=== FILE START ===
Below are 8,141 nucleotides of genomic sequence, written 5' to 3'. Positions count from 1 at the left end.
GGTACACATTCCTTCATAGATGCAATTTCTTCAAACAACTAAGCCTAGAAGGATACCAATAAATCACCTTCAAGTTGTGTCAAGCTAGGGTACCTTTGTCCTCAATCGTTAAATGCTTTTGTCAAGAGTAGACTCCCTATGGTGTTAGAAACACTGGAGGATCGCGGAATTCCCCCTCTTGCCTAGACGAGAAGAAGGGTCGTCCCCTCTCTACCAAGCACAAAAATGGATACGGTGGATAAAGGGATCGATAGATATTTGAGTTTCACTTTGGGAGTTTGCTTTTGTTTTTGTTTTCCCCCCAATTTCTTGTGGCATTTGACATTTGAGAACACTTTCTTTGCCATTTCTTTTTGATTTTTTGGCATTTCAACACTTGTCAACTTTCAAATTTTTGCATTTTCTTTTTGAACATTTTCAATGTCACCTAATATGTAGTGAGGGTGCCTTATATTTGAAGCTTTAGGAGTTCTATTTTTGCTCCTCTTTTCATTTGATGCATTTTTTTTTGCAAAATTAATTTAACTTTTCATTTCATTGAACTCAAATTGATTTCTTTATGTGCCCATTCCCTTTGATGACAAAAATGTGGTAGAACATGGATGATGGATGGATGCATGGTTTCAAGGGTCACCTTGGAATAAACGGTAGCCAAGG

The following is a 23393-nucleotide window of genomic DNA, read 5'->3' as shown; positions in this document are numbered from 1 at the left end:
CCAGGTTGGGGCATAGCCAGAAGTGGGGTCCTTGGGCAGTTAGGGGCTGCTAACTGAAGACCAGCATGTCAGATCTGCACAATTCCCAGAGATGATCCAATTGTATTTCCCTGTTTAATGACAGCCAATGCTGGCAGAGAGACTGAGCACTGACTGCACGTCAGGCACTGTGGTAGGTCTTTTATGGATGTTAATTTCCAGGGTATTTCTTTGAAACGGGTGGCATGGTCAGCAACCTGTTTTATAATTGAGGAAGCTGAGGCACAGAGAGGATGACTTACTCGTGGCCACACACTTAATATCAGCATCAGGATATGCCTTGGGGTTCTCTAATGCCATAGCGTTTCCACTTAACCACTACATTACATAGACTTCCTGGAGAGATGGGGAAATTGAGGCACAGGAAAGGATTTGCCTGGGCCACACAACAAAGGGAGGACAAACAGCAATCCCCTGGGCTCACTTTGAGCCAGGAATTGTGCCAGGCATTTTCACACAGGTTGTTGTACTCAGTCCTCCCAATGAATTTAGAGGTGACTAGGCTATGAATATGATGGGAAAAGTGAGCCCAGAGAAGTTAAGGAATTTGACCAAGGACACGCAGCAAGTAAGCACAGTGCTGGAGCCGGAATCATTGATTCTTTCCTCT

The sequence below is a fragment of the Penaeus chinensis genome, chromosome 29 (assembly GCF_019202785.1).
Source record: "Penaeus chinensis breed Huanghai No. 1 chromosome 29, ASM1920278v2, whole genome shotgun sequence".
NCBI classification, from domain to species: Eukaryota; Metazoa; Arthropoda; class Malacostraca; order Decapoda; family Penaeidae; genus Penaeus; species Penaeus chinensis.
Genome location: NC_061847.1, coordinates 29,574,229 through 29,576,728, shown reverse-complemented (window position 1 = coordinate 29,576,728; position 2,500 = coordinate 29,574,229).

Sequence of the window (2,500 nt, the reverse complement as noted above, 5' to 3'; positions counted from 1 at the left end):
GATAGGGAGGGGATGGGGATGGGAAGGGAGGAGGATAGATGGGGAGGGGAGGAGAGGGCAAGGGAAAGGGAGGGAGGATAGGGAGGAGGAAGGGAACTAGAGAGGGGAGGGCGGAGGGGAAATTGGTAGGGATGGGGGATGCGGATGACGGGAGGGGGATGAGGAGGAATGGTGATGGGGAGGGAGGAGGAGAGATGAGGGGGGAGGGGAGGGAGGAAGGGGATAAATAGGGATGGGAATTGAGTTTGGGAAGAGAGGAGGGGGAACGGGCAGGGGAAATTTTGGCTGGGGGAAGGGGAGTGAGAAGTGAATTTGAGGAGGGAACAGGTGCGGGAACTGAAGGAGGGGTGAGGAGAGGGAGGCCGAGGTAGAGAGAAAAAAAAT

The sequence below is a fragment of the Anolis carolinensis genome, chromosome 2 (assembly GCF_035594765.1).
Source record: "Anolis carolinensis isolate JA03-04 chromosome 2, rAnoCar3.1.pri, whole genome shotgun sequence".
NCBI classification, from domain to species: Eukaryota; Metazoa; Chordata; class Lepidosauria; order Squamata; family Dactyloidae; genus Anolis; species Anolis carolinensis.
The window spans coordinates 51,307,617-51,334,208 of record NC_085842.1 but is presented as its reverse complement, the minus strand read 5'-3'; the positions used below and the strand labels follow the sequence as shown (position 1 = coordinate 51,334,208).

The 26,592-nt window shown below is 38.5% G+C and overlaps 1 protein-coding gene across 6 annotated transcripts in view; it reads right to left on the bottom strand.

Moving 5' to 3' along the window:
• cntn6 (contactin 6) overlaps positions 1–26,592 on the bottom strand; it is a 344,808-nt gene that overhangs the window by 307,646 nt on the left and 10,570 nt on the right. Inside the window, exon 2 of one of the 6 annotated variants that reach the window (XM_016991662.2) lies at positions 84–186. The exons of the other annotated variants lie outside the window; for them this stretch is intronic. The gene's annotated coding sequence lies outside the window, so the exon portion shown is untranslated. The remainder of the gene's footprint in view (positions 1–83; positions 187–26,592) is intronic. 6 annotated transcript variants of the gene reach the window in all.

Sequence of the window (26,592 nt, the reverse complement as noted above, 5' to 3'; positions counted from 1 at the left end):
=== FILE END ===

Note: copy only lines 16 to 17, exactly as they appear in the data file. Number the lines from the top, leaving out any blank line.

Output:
Moving 5' to 3' along the window:
• cntn6 (contactin 6) overlaps positions 1–26,592 on the bottom strand; it is a 344,808-nt gene that overhangs the window by 307,646 nt on the left and 10,570 nt on the right. Inside the window, exon 2 of one of the 6 annotated variants that reach the window (XM_016991662.2) lies at positions 84–186. The exons of the other annotated variants lie outside the window; for them this stretch is intronic. The gene's annotated coding sequence lies outside the window, so the exon portion shown is untranslated. The remainder of the gene's footprint in view (positions 1–83; positions 187–26,592) is intronic. 6 annotated transcript variants of the gene reach the window in all.